Non-Drug Treatment for Depression

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More than 25 million adults are affected with depression, according to the National Alliance on Mental Illness (NAMI).

The most common treatments people undergo for depression are prescription medications called antidepressants and non-drug treatments called psychotherapy, or “talk therapy.”

A recent study, published in the medical journal PLOS Medicine, has found that all seven forms of psychotherapy have been shown to help people with depression in one way or another.

Types of Talk Therapy

Psychotherapy is a non-drug approach to the treatment of depression. Following are the seven different types of approaches:

  • Behavioral Activation raises awareness of pleasant activities and increases positive interactions between the patient suffering from depression and his or her overall environment.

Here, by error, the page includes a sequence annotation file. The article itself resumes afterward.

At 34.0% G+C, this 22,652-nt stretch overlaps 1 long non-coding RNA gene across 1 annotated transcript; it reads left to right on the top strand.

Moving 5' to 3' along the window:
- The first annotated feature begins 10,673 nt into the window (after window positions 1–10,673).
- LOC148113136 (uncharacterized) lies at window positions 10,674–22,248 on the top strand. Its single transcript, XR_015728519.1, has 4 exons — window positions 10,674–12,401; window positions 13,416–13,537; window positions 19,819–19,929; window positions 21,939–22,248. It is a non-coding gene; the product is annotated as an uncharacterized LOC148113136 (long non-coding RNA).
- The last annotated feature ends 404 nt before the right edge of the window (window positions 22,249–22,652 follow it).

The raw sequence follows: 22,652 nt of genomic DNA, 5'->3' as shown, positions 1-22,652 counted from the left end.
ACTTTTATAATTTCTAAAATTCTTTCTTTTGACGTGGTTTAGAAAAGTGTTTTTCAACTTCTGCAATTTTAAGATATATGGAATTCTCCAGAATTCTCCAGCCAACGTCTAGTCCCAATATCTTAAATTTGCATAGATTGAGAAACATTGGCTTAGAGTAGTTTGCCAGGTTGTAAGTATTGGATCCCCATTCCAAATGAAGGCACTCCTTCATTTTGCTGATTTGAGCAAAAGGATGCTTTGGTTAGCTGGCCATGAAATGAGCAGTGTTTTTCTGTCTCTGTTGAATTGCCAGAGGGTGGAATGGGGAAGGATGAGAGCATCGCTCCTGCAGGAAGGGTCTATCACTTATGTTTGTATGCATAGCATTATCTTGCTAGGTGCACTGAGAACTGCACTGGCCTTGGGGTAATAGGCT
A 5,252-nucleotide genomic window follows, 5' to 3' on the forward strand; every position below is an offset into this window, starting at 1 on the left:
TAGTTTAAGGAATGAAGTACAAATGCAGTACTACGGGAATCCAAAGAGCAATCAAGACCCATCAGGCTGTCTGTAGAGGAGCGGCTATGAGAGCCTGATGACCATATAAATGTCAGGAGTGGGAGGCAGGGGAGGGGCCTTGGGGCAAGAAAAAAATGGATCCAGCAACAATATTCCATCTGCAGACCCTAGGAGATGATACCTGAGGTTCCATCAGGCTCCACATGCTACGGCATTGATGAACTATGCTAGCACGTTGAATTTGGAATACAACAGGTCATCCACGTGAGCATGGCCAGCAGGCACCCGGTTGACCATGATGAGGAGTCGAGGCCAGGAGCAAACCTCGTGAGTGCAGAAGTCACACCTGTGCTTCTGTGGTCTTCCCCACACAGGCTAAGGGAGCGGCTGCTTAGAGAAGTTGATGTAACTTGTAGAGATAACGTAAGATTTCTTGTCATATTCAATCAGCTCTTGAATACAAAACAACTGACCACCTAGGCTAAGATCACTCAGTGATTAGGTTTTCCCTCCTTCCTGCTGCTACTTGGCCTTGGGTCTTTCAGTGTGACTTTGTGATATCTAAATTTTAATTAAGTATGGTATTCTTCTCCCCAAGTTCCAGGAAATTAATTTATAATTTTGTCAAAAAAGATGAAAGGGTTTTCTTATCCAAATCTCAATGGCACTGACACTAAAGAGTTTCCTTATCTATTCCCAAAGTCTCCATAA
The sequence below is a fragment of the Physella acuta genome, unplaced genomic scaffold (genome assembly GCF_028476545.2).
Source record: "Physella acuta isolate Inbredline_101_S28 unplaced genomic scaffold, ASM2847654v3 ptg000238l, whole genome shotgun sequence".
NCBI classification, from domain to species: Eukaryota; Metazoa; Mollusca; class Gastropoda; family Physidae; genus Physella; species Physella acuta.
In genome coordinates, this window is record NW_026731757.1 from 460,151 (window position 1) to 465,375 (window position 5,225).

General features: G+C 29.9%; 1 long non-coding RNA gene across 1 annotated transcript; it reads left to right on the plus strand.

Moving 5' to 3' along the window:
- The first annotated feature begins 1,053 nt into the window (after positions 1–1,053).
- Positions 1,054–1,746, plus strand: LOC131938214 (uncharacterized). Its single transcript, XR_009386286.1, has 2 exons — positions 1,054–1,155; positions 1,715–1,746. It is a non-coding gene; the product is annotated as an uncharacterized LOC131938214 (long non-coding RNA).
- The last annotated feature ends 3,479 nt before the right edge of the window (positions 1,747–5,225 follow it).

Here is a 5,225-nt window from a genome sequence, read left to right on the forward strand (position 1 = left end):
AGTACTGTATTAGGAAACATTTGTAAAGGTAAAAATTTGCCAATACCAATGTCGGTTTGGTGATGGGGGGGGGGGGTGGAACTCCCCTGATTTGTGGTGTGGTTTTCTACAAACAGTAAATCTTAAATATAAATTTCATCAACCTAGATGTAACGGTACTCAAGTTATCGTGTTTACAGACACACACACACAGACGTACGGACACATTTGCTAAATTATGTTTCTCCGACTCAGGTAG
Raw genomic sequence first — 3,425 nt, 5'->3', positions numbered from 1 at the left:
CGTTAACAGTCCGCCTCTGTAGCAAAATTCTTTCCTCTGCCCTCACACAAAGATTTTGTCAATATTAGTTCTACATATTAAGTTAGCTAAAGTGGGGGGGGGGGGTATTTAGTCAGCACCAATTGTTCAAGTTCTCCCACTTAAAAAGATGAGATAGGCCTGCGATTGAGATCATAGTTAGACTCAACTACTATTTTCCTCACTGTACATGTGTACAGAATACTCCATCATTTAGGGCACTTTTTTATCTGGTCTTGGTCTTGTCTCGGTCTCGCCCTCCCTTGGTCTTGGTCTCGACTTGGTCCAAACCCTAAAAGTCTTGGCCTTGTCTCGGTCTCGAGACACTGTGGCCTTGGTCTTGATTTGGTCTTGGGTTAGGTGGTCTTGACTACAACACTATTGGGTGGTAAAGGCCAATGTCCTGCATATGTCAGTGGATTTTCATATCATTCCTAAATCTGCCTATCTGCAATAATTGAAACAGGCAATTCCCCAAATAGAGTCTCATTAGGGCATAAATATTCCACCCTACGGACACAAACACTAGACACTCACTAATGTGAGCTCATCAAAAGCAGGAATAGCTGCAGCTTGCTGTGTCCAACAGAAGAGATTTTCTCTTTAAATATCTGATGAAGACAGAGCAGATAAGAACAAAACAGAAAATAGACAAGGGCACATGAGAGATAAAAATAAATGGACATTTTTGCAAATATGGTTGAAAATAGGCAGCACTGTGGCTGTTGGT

• Cognitive Behavioral Therapy focuses on turning negative beliefs into positive behaviors in order to change a person’s overall outlook on future behavior.
  • Interpersonal therapy uses a manual to focus on interpersonal issues in short but highly structured sessions.
  • Problem Solving Therapy aims to define the problems a patient is facing and offer solutions to the problems.
  • Psychodynamic Therapy focuses on past unsolved conflicts and the impact they have on the patient's current frame of mind.
  • Social Skills Therapy teaches skills that help build and maintain healthy relationships that are based on honesty and respect.
  • Supportive Counseling aims to get patients to talk about their emotions and offers empathy without suggesting solutions or teaching new skills.

Key Takeaway

When undergoing treatment for depression, it is important to discuss with your healthcare practitioner the role of non-drug treatments such as psychotherapy. For some, depression can be treated with just psychotherapy. For others, a combination of psychotherapy and medication may be the best approach. It is important to know that treatment should be individualized.

Sources: National Alliance on Mental Illness and PLOS Medicine


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